validity of 2 players on baseline?

Discussion in 'Tennis Tips/Instruction' started by randomname, Sep 27, 2005.

  1. randomname

    randomname Professional

    Aug 2, 2005
    im gonna start this off by saying im by no means a doubles player but tend to end up playing doubles anyway, generally when im having a good day i can hold my own at the net but on a bad day or where the other team just picks on me with heavy shots, I like to back up to the baseline and just play from there. generally whoever I'm playing with complains about it but I also dont dump shots in the net or just deflect them. so anyway, my question is, is both players being on the baseline completely stupid or are there situations where it works well?
  2. JackD

    JackD Rookie

    Feb 1, 2005
    Its a good defensive position...Getting players side by side in doubles is a good thing, where one up and one back opens gaps in the court coverage and a good net player should be able to pick that apart. If you partner has a strong serve I wouldn't suggest playing two back as you are probably missing opportunities to put away weak returns.(which could **** off a partner) But if your more comfortable staying back when he is returning no problem at all and probably will keep you in points longer against a big server. Still look to move in together when you have the chance but two back can be very effective.
  3. SageOfDeath

    SageOfDeath Guest

    If the other team is in a two up postion and you are in a one up and one back, bring the net player back.

    imagine if they hit right to your net player, how is he going to pass two people up at the net? That's what I think anyways, but try to bring one of their players back immeadietly when you can.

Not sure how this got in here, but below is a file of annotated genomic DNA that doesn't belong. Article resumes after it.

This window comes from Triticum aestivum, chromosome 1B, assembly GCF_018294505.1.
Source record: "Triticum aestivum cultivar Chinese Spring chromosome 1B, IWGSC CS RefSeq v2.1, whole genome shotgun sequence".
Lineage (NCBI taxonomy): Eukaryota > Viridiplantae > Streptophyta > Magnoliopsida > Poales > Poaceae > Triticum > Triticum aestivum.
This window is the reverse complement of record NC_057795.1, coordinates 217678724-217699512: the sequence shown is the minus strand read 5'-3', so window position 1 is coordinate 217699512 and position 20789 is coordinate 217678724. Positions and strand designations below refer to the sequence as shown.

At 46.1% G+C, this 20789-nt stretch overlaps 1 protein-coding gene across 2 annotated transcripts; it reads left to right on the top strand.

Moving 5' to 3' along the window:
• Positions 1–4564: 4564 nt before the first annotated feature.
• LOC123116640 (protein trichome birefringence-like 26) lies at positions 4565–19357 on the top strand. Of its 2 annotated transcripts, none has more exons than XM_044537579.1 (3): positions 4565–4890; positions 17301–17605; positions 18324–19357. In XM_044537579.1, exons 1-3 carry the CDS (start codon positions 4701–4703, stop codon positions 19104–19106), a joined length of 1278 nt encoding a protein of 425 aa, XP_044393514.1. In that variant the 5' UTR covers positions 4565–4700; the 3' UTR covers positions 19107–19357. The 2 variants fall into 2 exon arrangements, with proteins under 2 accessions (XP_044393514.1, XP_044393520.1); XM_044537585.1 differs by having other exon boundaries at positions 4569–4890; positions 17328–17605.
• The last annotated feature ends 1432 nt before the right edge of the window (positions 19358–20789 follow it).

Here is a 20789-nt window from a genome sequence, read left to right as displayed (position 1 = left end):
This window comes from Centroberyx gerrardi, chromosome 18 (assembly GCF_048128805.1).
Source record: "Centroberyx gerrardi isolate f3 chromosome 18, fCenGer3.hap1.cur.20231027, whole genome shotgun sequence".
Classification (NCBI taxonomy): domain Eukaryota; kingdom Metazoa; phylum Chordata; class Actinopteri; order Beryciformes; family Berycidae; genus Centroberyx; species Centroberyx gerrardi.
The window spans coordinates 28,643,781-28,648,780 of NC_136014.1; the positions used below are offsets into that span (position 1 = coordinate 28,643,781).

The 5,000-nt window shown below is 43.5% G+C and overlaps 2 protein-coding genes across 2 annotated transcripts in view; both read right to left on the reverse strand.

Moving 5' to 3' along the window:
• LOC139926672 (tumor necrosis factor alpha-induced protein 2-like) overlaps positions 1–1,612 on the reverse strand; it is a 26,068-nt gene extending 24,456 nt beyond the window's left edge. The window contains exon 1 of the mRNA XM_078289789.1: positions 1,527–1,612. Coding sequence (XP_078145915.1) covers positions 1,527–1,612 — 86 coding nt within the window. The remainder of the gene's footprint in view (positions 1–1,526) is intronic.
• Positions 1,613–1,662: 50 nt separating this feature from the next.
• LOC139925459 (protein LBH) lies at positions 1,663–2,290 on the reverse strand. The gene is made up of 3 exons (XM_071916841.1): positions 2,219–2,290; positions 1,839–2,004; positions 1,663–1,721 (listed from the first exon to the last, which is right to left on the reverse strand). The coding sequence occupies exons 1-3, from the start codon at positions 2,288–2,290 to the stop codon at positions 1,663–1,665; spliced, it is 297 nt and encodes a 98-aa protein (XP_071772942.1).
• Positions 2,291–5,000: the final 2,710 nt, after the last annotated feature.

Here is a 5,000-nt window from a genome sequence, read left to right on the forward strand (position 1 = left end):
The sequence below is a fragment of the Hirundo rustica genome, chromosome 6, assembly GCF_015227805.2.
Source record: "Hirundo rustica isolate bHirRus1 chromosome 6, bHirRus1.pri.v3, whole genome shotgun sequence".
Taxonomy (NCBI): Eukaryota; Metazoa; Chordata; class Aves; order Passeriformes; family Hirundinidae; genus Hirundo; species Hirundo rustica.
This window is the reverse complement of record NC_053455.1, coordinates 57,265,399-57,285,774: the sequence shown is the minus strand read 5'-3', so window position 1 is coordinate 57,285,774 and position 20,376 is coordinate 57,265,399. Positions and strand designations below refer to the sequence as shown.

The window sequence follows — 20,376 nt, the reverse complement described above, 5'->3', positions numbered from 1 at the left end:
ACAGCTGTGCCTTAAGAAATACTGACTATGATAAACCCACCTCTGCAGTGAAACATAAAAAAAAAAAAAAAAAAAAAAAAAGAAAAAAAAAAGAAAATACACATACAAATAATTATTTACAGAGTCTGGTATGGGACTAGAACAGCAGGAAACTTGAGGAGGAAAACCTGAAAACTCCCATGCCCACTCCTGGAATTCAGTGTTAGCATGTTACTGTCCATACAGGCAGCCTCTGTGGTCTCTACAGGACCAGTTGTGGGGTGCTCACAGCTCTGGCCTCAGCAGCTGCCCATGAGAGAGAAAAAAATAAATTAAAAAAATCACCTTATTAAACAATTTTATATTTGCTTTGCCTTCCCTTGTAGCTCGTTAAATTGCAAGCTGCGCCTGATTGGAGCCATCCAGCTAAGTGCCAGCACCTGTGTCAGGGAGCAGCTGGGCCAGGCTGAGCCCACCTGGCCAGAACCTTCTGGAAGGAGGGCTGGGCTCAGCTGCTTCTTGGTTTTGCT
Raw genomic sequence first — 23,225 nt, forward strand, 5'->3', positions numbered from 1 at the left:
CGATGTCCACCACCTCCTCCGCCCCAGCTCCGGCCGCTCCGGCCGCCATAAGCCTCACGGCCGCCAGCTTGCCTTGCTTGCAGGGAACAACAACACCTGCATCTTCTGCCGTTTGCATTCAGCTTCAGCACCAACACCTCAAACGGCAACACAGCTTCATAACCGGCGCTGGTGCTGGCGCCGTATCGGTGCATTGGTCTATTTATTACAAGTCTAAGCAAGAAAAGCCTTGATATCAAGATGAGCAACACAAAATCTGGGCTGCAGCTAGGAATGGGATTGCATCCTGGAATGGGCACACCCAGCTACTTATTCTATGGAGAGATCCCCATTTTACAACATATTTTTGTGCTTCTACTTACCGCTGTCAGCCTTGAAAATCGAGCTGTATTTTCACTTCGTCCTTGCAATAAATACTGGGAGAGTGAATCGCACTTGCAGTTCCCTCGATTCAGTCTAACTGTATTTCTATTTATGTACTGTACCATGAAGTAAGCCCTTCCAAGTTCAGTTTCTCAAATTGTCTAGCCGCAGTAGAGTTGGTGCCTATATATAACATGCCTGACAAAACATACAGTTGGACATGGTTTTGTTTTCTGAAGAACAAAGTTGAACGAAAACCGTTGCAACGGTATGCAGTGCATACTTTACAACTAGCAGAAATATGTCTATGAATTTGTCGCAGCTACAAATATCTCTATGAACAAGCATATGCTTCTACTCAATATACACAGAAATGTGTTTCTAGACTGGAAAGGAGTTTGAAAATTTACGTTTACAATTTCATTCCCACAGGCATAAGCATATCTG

4. andysmojo

    andysmojo Guest

    I play the net on the first serve and come back to the baseline on the second serve. It is hard to get advantage at the net if the second serve is weak. Chip and charge at the right time is a good tactic for one of the players to get to the net.
  5. Return_Ace

    Return_Ace Professional

    May 31, 2005
    I agree with Jack, an example from recently, my club (with me) was playing the best club in the county, so we had a doubles match and i was at the net to start with, i found that they're level of play was high enough not to give me wasy balls and they found a way to pass/lob/avoid me. So realising this, me and my partner decided that we'd both stay back, in the end we managed to over power them with his bh out wide and my inside out fh ^^ we'd come to the net when we'd see fit to set up the point. it does give you a strong defensive position, however the drawback is that groundstrokes will suffer a bit if they are both at the net.
  6. Camilio Pascual

    Camilio Pascual Hall of Fame

    Feb 11, 2004
    I like to play from the baseline, too.
    You need to discuss strategy with your partner BEFORE the match and not make it up as you go along.
    Yes, it can work quite well. I like to flip the conventional doubles strategy of attacking the weaker player by using TS lobs to attack the better (net) player and chase him back to the baseline. Often, (at 3.0 - 4.0 level) the player will start staying back there and now you are facing 1 up-1 back with the weaker net player up.
  7. RKS12

    RKS12 Rookie

    Aug 11, 2005
    Its not that unusual and used by ATP dubs players occasionally. I use it against a strong server paired with a strong vollyer. Drop back 2 on their first serve. Often you can survive the first return exchange and gradually even up the point or take advantage. As soon as you lob over there head or can close, Close!
  8. Tennis Ball Hitter

    Tennis Ball Hitter Semi-Pro

    May 4, 2005
    sometimes I think it would be better off if me and my usual partner play back ... especially when he is serving. But he refuses that tactic and I normally get lined up by the returner on my partners dinky second serve.

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